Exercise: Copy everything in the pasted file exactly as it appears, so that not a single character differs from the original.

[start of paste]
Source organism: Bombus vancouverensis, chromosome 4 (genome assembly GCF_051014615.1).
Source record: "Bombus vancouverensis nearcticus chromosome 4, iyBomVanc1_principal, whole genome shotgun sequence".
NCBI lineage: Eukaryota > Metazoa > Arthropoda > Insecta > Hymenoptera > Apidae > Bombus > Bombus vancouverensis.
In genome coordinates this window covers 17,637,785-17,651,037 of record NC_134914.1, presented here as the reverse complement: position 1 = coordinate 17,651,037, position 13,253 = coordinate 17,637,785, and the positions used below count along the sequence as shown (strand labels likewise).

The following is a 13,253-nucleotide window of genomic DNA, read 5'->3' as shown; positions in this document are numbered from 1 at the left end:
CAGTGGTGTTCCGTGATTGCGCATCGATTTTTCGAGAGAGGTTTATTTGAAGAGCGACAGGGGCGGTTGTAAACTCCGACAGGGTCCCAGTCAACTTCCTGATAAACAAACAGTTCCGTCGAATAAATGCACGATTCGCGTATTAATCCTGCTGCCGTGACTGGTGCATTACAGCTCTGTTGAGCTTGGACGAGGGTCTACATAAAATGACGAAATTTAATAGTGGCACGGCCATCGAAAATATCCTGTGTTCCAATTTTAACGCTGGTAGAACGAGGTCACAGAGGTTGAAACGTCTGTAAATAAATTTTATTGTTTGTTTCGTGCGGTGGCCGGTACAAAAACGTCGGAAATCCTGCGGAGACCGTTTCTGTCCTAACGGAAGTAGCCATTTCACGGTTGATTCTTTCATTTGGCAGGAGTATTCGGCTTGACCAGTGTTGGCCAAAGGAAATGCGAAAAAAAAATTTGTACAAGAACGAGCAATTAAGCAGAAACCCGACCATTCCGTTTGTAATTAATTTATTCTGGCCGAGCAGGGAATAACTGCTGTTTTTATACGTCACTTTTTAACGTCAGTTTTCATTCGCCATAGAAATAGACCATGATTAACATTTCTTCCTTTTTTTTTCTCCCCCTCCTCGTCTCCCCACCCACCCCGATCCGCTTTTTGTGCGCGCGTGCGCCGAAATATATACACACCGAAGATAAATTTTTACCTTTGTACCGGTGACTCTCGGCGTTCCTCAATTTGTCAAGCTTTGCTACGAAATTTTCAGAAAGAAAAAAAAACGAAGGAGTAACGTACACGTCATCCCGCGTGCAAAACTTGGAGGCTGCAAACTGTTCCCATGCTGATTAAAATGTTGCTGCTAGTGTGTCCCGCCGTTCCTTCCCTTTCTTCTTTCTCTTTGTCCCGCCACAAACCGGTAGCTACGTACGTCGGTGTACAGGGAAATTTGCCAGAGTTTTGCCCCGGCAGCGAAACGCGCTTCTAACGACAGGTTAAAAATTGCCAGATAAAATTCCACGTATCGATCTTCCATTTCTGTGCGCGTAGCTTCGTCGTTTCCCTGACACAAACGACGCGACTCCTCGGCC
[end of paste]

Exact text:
Source organism: Bombus vancouverensis, chromosome 4 (genome assembly GCF_051014615.1).
Source record: "Bombus vancouverensis nearcticus chromosome 4, iyBomVanc1_principal, whole genome shotgun sequence".
NCBI lineage: Eukaryota > Metazoa > Arthropoda > Insecta > Hymenoptera > Apidae > Bombus > Bombus vancouverensis.
In genome coordinates this window covers 17,637,785-17,651,037 of record NC_134914.1, presented here as the reverse complement: position 1 = coordinate 17,651,037, position 13,253 = coordinate 17,637,785, and the positions used below count along the sequence as shown (strand labels likewise).

The following is a 13,253-nucleotide window of genomic DNA, read 5'->3' as shown; positions in this document are numbered from 1 at the left end:
CAGTGGTGTTCCGTGATTGCGCATCGATTTTTCGAGAGAGGTTTATTTGAAGAGCGACAGGGGCGGTTGTAAACTCCGACAGGGTCCCAGTCAACTTCCTGATAAACAAACAGTTCCGTCGAATAAATGCACGATTCGCGTATTAATCCTGCTGCCGTGACTGGTGCATTACAGCTCTGTTGAGCTTGGACGAGGGTCTACATAAAATGACGAAATTTAATAGTGGCACGGCCATCGAAAATATCCTGTGTTCCAATTTTAACGCTGGTAGAACGAGGTCACAGAGGTTGAAACGTCTGTAAATAAATTTTATTGTTTGTTTCGTGCGGTGGCCGGTACAAAAACGTCGGAAATCCTGCGGAGACCGTTTCTGTCCTAACGGAAGTAGCCATTTCACGGTTGATTCTTTCATTTGGCAGGAGTATTCGGCTTGACCAGTGTTGGCCAAAGGAAATGCGAAAAAAAAATTTGTACAAGAACGAGCAATTAAGCAGAAACCCGACCATTCCGTTTGTAATTAATTTATTCTGGCCGAGCAGGGAATAACTGCTGTTTTTATACGTCACTTTTTAACGTCAGTTTTCATTCGCCATAGAAATAGACCATGATTAACATTTCTTCCTTTTTTTTTCTCCCCCTCCTCGTCTCCCCACCCACCCCGATCCGCTTTTTGTGCGCGCGTGCGCCGAAATATATACACACCGAAGATAAATTTTTACCTTTGTACCGGTGACTCTCGGCGTTCCTCAATTTGTCAAGCTTTGCTACGAAATTTTCAGAAAGAAAAAAAAACGAAGGAGTAACGTACACGTCATCCCGCGTGCAAAACTTGGAGGCTGCAAACTGTTCCCATGCTGATTAAAATGTTGCTGCTAGTGTGTCCCGCCGTTCCTTCCCTTTCTTCTTTCTCTTTGTCCCGCCACAAACCGGTAGCTACGTACGTCGGTGTACAGGGAAATTTGCCAGAGTTTTGCCCCGGCAGCGAAACGCGCTTCTAACGACAGGTTAAAAATTGCCAGATAAAATTCCACGTATCGATCTTCCATTTCTGTGCGCGTAGCTTCGTCGTTTCCCTGACACAAACGACGCGACTCCTCGGCC